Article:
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Welcome to Hunan

You know you are in a country that loves its tea when the Cafe at the airport serves these type of it was with great excitement that I left the airport at Changsha yesterday and started my tea travels in Hunan.

I have been lucky enough to spend today learning about the past & future of Hunan tea and meeting some wonderful people that work here in the tea trade - more on that later.  Its time to head to the gardens tomorrow - I am already 5 hours into that journey - but what I learned today is fascinating stuff - so I wondered if you, like me,  might like to learn more.  Thanks to the team at the Tea Museum at the Hunan Tea Company I can share the below - so make a bowl of Comins Tea, sit back and take a journey into Hunan......

'Hunan's tea regions lie between the parallels of 25 degrees and 30 degrees {or so} North which are the golden latitudes of Chinas tea production....

...Hunan has a long tea history and produced tribute teas as early as in the Yugong period.  In the early Han dynasty the Chaling County of Hunan became an important tea producing region of China.  Moving into the Tang Dynasty there were Jietan, Yueyang Junshan, Yonghu, Nanyue Shilin and Quijang slice teas under production {to name a few}.  In the Song Dynasty Hunan tea prospered for a time under the "tea horse trade" and tea tax increased sharply leading to the tea related uprising in Hubei - according to records in the early part of the Northern Song Dynasty the annual tea trade in the lower reaches of the Changjiang River had a volume of more than 10.2 million jin {1 jin equals 0.5 KG} ranking it as number one in the whole country.  In 1037 government run tea plantations were set up in the two counties of Anhua and Xinhua and manufactured teas for tribute offerings.  In the Yuan Ming and Qing dynasties Hunan's tea together with its mulberry, ramie, cotton and sugar became one of 5 major local specialities.  Changsha, together equally with Guangzhou, Jiujiang and Hangzhou, was already listed as one of Chinas four biggest tea markers and the tea trade became the most extensive commercial activity of the prefecture of Changsha.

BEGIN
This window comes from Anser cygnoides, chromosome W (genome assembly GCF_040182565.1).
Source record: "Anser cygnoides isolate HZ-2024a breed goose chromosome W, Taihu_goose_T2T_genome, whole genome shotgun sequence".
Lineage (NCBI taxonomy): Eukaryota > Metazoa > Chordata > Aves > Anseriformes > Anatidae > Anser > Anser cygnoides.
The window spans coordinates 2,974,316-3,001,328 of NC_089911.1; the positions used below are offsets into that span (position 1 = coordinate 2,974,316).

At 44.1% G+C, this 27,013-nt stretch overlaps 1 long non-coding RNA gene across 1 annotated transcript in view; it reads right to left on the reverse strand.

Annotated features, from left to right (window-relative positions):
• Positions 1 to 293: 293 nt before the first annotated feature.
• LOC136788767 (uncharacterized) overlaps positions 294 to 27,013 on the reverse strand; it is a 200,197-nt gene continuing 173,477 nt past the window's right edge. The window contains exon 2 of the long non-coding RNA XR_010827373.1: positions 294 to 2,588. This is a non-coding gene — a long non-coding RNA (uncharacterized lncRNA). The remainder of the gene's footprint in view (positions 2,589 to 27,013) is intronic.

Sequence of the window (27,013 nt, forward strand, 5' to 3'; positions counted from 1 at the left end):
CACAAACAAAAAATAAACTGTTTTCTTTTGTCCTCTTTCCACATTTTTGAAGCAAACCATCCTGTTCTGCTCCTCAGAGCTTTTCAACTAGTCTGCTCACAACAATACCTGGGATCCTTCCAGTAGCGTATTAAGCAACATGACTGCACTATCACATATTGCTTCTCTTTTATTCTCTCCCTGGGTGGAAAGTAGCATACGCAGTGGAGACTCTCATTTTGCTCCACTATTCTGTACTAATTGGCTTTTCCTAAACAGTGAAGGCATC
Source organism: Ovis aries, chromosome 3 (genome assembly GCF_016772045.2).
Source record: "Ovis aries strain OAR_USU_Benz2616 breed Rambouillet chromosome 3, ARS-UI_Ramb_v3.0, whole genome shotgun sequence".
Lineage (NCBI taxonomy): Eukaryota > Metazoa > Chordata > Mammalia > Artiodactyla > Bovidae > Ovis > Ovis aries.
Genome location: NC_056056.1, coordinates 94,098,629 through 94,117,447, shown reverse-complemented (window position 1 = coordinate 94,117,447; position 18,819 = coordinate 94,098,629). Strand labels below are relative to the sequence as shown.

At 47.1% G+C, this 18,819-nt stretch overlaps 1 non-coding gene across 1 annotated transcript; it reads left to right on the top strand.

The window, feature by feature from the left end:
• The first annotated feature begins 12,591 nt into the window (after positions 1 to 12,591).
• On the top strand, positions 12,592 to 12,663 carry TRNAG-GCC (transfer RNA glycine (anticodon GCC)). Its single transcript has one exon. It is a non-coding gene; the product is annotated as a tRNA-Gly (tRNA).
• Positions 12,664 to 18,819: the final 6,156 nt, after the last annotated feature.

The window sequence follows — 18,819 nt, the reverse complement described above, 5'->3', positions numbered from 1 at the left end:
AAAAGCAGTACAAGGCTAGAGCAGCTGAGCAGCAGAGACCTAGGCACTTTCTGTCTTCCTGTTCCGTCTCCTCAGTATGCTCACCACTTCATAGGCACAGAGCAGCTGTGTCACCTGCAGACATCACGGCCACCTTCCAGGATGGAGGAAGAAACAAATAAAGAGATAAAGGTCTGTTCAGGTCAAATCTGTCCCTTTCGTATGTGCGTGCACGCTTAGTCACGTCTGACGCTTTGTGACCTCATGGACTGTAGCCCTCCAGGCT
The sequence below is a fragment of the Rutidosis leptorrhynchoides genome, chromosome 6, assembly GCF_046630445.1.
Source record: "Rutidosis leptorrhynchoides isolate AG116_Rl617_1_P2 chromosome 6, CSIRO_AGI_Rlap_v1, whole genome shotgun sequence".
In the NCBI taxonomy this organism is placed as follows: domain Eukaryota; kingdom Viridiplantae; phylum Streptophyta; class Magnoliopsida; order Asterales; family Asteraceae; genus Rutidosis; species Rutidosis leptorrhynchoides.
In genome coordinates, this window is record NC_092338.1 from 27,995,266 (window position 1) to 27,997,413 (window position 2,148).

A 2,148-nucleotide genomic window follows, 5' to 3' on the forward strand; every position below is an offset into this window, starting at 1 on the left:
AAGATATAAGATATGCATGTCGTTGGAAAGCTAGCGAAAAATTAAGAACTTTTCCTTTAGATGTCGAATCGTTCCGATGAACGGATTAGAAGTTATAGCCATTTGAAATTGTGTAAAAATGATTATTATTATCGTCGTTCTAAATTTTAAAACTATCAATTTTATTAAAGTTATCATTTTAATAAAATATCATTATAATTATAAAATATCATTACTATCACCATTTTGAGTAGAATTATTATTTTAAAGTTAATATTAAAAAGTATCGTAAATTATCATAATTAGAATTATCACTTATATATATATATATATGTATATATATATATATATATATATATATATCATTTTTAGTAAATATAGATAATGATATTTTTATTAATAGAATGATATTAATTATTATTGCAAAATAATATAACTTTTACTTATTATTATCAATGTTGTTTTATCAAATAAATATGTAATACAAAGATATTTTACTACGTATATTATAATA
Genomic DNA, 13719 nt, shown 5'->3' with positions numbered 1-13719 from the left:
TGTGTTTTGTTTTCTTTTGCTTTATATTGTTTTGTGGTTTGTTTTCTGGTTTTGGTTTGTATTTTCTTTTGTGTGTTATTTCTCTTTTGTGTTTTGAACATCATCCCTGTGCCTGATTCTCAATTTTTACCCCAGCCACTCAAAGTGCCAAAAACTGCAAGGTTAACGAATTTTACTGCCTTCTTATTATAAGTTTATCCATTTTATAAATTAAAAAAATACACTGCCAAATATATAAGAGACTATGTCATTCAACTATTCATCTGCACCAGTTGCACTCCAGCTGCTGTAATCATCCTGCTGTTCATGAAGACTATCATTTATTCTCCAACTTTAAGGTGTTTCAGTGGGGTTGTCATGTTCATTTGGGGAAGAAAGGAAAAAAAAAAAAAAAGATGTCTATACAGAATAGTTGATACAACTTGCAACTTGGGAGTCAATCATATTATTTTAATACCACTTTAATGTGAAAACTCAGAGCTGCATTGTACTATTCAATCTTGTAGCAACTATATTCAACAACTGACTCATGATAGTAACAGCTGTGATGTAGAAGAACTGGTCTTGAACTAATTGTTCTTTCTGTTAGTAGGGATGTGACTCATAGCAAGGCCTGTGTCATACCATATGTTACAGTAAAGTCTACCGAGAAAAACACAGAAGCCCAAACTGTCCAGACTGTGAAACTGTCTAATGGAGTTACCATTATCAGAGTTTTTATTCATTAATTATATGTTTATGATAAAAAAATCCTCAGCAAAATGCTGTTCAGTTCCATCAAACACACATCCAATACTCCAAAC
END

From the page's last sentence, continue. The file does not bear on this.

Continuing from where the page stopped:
In the late Qing Dynasty and into the beginning of the republic of China tea was still Hunan's main speciality product.  Hunan was selling tea through four main routes :

1. Forwarded from Hankou and Hanshui to North West China

2. Eastward down the Yangtze River to Korea and Japan

3. Through Shanxi and the grassland tea road to "Kyakhta, sold to Russia"

4. Down the Xiang River through Xiangtan and Hengyang to Guangzhou over the maritime route and "sold to the UK and US markets from Hong Kong"

After the founding of new China tea production was rejuvenated in Hunan.  In the 1980s and 90s Hunan created numerous well known teas and new varieties while continuing to improve its tea refining techniques.  This work continues to this day and Hunan continues to expand its tea production area and its tea varieties.  The region are also continuing to invest in their tea culture research and innovation in tea technology.  I observed some of this work in action today - you can see  the sheer variety of cultivars growing in this region below.  I also got a taste of what will be on offer over the next few days - it has been a tantalising introduction.

So thats a whistle stop introduction to Hunan - I hope you enjoyed it..  I'll be back tomorrow {connectivity permitting} - with news from the tea fields.

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